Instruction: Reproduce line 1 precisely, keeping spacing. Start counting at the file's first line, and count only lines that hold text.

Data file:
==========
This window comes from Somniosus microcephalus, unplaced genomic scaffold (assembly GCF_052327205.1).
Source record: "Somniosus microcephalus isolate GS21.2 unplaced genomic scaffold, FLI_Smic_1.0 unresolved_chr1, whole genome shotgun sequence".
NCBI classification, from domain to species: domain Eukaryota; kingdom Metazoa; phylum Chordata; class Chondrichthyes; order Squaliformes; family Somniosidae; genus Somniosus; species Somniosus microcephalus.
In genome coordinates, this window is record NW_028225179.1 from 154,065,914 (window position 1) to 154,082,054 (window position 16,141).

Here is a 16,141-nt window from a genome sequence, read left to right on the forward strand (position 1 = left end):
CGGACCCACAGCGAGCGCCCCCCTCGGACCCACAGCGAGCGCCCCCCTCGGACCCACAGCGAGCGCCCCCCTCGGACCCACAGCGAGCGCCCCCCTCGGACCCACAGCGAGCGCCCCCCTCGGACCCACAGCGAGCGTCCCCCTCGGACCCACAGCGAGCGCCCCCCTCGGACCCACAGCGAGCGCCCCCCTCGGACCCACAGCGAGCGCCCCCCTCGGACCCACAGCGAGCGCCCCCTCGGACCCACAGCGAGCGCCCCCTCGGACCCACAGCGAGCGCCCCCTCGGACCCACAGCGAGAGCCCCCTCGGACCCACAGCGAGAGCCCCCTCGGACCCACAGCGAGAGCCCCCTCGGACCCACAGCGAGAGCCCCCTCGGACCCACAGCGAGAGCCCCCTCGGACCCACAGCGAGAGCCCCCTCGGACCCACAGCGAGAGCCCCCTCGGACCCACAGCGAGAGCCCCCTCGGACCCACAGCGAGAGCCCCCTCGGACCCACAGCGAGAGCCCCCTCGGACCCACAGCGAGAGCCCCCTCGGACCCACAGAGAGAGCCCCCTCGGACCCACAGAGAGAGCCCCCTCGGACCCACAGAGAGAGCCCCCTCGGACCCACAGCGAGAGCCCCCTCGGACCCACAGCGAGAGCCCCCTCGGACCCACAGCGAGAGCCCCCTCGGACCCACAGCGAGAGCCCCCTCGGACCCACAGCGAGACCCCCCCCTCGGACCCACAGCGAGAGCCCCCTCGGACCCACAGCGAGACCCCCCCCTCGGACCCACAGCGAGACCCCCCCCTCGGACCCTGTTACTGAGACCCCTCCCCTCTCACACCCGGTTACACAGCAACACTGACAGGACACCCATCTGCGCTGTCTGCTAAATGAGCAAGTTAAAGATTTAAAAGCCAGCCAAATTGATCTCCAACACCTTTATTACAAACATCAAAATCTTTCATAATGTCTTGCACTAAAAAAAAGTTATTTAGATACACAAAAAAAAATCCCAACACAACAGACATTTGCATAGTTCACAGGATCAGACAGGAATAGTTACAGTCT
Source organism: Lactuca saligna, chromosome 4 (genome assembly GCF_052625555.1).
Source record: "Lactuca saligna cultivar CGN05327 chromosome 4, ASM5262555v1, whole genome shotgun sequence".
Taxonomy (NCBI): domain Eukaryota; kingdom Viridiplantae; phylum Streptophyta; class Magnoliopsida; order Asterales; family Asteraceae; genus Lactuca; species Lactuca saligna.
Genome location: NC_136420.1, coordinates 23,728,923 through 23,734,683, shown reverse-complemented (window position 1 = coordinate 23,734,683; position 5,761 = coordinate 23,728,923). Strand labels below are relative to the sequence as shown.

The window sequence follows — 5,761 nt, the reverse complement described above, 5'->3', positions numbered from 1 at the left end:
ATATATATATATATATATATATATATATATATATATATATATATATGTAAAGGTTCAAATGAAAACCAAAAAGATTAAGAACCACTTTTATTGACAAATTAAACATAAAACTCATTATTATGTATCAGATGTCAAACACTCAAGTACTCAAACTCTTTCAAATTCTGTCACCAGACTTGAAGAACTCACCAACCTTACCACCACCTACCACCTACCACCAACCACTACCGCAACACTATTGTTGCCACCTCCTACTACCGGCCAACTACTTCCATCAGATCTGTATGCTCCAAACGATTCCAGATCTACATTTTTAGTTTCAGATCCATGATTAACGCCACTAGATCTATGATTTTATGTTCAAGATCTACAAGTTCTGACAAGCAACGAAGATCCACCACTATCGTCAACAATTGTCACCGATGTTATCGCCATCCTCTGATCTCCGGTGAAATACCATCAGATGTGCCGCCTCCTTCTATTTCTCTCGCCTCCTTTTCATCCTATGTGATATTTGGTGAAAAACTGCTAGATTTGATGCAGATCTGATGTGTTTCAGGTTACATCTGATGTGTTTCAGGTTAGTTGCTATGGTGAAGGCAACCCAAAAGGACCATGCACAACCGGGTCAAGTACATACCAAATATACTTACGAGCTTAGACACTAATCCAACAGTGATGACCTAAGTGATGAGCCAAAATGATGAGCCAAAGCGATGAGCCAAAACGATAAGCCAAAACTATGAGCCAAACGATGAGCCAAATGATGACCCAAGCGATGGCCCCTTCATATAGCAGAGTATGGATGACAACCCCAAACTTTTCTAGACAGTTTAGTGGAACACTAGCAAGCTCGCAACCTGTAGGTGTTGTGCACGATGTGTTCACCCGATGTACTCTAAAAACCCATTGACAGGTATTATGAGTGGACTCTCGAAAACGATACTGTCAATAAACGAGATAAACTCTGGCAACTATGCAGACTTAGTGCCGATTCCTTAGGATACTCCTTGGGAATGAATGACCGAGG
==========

This window comes from Somniosus microcephalus, unplaced genomic scaffold (assembly GCF_052327205.1).